Values determined to be outside the scope of the documented properties would normally be considered inaccurate data. However, given the high suspicion about the accuracy of documented properties, the violations may suggest that the metadata is wrong. It is not at all unusual for data to be used for a fact that is different from the initial purpose of the column. It is also possible that the parameters are too restrictive, that the correct specification for valid values should be larger than specified in the properties. This examination may very well result in the metadata being revised as a result of investigating these differences.
Considering the accurate values is also useful in judging the metadata. For example, if a column is specified as having a length of 30 bytes and the discovery process determines that all entries are 1 byte in length, a strong suspicion is raised that the metadata is referring to some other column.
This process of matching the metadata to the discovered properties of the data should be done in a group setting. The data profiling analyst, business analysts, subject matter experts, and possibly data designers, database administrators, or application developers should be included. They need to approach the exercise from the point of view of rigorously determining what the correct property list is for each column and where it deviates from the discovered data and the extent of quality issues.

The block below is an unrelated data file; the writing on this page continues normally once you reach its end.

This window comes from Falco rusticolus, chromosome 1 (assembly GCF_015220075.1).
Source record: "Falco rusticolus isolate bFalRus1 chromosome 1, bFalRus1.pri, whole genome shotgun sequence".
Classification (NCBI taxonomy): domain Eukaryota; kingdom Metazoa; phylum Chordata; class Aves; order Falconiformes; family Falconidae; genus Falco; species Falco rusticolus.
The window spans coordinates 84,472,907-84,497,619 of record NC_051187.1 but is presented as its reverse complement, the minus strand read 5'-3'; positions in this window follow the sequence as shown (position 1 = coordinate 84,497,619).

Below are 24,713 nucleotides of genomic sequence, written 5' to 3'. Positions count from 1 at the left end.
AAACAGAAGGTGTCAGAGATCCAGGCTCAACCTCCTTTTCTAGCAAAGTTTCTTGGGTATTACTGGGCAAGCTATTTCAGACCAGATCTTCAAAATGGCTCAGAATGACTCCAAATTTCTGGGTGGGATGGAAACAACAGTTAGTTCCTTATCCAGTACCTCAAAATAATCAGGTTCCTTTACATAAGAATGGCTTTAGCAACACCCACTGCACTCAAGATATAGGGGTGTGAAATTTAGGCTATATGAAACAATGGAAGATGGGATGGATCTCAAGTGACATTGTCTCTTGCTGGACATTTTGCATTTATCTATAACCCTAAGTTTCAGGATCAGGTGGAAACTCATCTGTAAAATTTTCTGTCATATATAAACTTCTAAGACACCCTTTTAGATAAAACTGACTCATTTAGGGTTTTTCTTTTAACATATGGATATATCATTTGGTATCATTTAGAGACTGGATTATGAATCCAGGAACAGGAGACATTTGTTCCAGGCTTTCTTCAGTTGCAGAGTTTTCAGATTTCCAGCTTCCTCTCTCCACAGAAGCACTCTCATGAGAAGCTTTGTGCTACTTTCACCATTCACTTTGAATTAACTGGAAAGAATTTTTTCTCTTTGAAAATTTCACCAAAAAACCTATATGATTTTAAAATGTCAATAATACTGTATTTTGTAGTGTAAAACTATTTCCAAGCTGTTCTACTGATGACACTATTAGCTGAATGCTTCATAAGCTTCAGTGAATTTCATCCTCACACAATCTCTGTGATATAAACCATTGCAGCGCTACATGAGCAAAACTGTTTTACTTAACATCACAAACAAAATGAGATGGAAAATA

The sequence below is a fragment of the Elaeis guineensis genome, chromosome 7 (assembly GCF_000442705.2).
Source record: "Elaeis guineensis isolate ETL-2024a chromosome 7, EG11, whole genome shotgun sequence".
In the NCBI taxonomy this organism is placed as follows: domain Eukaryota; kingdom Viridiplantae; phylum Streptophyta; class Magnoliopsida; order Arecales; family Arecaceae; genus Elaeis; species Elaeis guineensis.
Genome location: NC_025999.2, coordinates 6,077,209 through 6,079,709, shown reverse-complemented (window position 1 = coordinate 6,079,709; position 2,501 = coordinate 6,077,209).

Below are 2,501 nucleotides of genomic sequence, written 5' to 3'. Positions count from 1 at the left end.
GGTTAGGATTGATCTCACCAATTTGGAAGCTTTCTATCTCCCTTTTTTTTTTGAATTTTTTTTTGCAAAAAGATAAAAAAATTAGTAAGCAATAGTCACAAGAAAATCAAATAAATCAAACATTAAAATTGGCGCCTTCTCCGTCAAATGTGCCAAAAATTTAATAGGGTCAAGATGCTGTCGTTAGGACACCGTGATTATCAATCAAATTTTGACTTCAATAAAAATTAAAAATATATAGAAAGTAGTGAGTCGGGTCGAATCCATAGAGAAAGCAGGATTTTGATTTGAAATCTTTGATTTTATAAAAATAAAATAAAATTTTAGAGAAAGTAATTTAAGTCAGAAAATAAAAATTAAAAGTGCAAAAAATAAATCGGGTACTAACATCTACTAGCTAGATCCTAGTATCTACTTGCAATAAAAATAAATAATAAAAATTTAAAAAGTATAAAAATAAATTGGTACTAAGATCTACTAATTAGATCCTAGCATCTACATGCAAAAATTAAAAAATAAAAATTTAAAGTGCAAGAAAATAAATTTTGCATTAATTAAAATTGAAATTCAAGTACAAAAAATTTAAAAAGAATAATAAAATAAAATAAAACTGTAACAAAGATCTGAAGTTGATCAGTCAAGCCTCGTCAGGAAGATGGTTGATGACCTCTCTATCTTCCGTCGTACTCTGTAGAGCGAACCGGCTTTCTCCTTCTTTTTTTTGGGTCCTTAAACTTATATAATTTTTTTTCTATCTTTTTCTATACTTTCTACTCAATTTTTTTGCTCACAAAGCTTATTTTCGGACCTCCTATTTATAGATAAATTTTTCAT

The output of this process is an accurate property list for each column. Another output may be a number of data quality issues surrounding situations that should be addressed to avoid future problems in using the data. The use of improperly defined encoding schemes, field overloading, inconsistent representations of NULL conditions, and the lack of domain standards across multiple columns are all good candidates for quality improvement issues.
The last step is to process against the data one more time after the property lists are determined to be accurate. This allows identification and enumeration of all violations of the property lists. These are inaccurate data values.
These results need to be recorded in the data profiling repository as well. Ideally, these will be linked to each column specification in the repository.
This process is different from the discovery process previously described. In the discovery process you are computing characteristics. In the validation step you are computing the difference between the rules in the property list and the data. You may find that sample data is sufficient for discovery, especially on very large data sources, but that the entire data source needs to be used for validation.
It is a good practice to reconvene the data profiling review group used to determine the accurate metadata to review the outputs of the validation step. Additional confirmation can be achieved that the metadata is correct, as well as educating everyone on the amount of inaccurate values found in the data.
The results need to be recorded as inaccurate data facts. These facts are subsequently aggregated into data quality issues, as defined in Chapter 5.